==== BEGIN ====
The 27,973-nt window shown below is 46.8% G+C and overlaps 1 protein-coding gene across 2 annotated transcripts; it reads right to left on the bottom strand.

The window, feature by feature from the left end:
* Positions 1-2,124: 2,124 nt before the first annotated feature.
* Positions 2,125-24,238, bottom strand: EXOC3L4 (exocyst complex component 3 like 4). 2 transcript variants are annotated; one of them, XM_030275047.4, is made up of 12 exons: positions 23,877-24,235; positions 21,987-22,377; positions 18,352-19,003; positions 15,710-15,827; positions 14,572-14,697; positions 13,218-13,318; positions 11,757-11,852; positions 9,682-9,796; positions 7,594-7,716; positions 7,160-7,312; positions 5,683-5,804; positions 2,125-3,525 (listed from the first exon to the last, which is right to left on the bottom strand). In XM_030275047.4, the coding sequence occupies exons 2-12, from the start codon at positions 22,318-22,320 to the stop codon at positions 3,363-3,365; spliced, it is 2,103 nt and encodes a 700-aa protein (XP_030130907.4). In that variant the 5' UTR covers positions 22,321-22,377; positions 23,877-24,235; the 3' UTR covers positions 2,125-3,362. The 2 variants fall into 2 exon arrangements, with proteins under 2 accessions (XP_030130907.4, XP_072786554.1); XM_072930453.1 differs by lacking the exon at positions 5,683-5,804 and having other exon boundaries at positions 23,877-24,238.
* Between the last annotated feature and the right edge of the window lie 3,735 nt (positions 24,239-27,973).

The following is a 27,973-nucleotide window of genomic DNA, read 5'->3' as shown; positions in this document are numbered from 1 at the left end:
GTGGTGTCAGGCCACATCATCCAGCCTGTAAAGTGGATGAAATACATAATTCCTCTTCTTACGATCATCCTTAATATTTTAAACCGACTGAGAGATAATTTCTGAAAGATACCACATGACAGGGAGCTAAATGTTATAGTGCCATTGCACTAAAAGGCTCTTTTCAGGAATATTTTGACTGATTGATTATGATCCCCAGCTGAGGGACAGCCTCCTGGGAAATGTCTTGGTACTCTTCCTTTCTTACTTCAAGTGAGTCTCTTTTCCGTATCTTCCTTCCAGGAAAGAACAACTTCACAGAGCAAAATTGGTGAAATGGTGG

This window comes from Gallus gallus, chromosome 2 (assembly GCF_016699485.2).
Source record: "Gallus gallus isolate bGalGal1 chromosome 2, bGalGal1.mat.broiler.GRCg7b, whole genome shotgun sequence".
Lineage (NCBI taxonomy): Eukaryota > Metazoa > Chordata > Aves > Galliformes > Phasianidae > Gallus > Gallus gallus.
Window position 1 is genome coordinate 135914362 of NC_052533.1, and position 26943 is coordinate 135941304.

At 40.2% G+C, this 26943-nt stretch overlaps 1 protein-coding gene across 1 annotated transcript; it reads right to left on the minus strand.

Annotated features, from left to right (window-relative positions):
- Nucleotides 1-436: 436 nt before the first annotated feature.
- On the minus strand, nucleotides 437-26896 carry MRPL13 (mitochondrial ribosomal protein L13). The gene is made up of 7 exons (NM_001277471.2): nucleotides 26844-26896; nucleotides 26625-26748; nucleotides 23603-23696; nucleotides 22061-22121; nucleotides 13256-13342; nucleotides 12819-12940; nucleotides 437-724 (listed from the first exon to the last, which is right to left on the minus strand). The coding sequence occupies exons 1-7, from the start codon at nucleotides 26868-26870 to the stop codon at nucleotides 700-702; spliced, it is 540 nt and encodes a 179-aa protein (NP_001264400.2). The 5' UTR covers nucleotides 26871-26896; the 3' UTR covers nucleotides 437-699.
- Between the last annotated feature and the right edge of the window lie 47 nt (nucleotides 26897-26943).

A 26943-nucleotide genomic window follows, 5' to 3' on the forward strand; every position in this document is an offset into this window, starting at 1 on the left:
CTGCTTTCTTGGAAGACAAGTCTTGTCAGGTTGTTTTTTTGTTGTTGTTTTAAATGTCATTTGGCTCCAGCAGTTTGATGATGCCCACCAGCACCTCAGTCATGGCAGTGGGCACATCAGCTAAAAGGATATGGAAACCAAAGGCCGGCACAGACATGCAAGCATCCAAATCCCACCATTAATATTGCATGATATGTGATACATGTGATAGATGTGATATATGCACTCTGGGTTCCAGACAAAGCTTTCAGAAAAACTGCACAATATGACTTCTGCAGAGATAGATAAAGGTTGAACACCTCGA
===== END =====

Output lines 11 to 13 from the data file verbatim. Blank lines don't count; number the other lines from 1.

Window position 1 is genome coordinate 135914362 of NC_052533.1, and position 26943 is coordinate 135941304.

At 40.2% G+C, this 26943-nt stretch overlaps 1 protein-coding gene across 1 annotated transcript; it reads right to left on the minus strand.

Annotated features, from left to right (window-relative positions):